Cynthia Mullens stood in 95-degree heat outside of the Ocean Springs Hospital emergency room, her swollen feet laying atop a worn pair of sandals.
“Look at this!” she cried, pointing to a blister that covered about a fourth of her foot.
Mullen, who has lupus, had left the waiting room a few minutes earlier, upon learning a nearby mother-daughter duo were coughing because of COVID-19 diagnoses.
“That lady in the corner? I thought, oh my God, I’ve got to get out of here. I said I’m going outside. I mean this delta, you’re breathing the same air, I’m freaking out.”
The Ocean Springs resident was one of a few people waiting on a recent Tuesday afternoon outside of the ER, where the waiting room was filled with patients who were told they could wait as long as five hours for care — a short estimate compared to recent wait times of six to 10 hours.
Described by hospital officials and nurses as “war zones” or “out of a horror movie,” emergency departments across the Mississippi Coast have been pushed to their limits during COVID’s fourth wave. Local and transfer COVID patients have inundated health systems as staff check out from sickness or exhaustion and every available space in ERs stays packed with patients.
“A war zone. It’s unlike anything I’ve ever seen in my entire career. I’ve never ever seen it this busy. With this many patients backed up,” said Cynthia O’Brien, Singing River Health System ER patient care coordinator. She has been with the Ocean Springs Hospital for 34 years.
“It’s to the point where you almost can’t function as an ER because you don’t have room for the patients coming in through the front, or the ambulances coming in through the back. That’s why we end up with ambulances on the wall out there waiting.”
There were 251 Mississippians waiting in an emergency room for a hospital bed as of Aug. 18, according to Senior Deputy and Director of Health Protection Jim Craig.
At the Ocean Springs hospital, ER manager Dave Higdon said he’s using “every space” in the emergency room. They’ve filled every room and had to take patients in the hallways for short periods of time.
“We have no space to put these guys.”
Singing River CEO Lee Bond recently told Coast business leaders he had walked out of the ER to find ambulances that weren’t able to offload, patients who laid on stretchers in the hallway and people gasping for air in the waiting room.
“I wondered what it might look like in a world war,” said Bond. “Just sheer misery.”
Higdon said the fourth wave is “much worse” than the initial wave of COVID.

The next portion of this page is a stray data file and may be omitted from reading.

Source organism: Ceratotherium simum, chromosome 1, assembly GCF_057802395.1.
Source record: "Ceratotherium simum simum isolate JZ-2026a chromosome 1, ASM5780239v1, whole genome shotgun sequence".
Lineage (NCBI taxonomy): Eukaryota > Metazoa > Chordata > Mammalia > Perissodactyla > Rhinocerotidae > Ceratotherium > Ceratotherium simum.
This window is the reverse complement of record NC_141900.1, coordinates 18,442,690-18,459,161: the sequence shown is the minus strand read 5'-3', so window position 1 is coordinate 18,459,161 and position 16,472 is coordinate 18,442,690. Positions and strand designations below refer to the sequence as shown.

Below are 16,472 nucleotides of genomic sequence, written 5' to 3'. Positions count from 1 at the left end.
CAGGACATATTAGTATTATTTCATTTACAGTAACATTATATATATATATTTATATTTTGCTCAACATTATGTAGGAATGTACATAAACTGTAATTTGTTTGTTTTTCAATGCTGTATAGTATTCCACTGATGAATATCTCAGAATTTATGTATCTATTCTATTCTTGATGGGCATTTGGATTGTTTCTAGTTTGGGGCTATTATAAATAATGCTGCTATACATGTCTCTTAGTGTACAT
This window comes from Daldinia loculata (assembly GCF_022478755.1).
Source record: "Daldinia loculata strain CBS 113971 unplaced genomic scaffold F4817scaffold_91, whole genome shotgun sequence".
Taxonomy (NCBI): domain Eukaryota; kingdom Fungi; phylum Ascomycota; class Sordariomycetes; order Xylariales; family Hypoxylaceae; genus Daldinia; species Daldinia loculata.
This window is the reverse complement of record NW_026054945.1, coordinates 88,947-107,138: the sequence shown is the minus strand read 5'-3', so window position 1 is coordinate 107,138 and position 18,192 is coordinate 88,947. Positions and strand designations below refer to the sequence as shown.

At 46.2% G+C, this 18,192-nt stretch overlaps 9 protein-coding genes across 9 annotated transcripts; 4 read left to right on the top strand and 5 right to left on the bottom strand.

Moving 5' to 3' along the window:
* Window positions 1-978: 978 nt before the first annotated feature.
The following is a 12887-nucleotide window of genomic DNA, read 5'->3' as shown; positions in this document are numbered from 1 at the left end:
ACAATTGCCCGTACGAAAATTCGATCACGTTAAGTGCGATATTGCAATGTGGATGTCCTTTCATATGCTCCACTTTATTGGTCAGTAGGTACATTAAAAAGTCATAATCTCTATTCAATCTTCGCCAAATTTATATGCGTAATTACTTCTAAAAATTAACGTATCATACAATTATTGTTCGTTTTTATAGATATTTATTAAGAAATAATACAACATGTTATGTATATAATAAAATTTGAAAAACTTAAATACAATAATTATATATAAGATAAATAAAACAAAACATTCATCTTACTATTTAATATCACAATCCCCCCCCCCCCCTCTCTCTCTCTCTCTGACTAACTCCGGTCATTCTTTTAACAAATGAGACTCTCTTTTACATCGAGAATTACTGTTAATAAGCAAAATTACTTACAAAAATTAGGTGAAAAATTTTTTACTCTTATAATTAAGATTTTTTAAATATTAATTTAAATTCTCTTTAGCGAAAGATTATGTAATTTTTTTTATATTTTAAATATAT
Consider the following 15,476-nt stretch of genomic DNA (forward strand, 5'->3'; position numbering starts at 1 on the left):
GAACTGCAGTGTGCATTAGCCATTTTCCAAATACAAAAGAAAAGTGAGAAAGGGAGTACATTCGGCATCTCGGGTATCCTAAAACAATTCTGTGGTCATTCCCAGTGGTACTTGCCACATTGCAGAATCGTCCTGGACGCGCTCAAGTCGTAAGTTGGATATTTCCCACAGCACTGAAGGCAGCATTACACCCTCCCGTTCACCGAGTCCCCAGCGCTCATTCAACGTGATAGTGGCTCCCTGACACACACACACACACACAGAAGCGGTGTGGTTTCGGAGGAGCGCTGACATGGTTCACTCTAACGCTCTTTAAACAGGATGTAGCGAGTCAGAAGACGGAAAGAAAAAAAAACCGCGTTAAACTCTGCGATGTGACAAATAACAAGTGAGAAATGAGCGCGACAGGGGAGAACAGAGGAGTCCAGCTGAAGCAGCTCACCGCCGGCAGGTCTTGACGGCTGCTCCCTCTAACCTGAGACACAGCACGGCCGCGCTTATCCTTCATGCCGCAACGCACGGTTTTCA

“It’s just been terrible, I’ve been working at hospitals since 1979… this is the worst I’ve ever seen,” said Higdon. “Before, we saw people coming in who were real sick real fast. It felt like a shorter surge… This is worse. There are more numbers. This particular strain is more contagious, we’re having more people who are coming in at a sicker point from where they were last time.”
In the Singing River’s Gulfport hospital there is a makeshift ICU unit. In Ocean Springs, they have actual ICU beds, though they’re usually used for surgery recovery.
O’Brien said that on a recent day, the only two rooms left in her ER were two trauma rooms, which cannot be filled because of potential accidents throughout the hospital.
“We had room 12 which doesn’t have a monitor and we had room 13 that’s an eye room, like if you go to the eye doctor for an eye exam… Those aren’t appropriate for most patients. And then one regular ER bed, and that’s all we had.”
COVID patients flooding the ER
The vast majority of patients who visit the ER lately are COVID patients, O’Brien said.
“They’ve been diagnosed with COVID — tested and diagnosed with it and they’re worsening. Or they just don’t know what else to do so they come to us,” she said. “Some could probably go to a clinic but there are those who are bad enough and we don’t have the room for them, and we have to put them out there in a wheelchair on an oxygen tank because we don’t have any other place to put them.”
Last Tuesday, Cherie West made a 45-minute trip from Theodore, Alabama, with her 10-year-old daughter to the Ocean Springs ER for “whatever treatment” the hospital could give them. Both had COVID and were not vaccinated.
“I’m having a lot of trouble breathing,” West said. Also a cough, chest heaviness, nausea, fatigue and a headache were symptoms she was experiencing on her fifth day with the virus. Her daughter wasn’t feeling as sick on her tenth day with COVID.
They had come to Singing River because West had heard all the Mobile, Alabama, hospitals had no beds left. West breathed heavily and groaned into a pale yellow surgical mask sitting below her nose as her head hung over her knees curled into her chest.
West expected to wait “hours” for treatment. She, like everyone else there, went through a process called triage — how nurses assess the severity of each patient.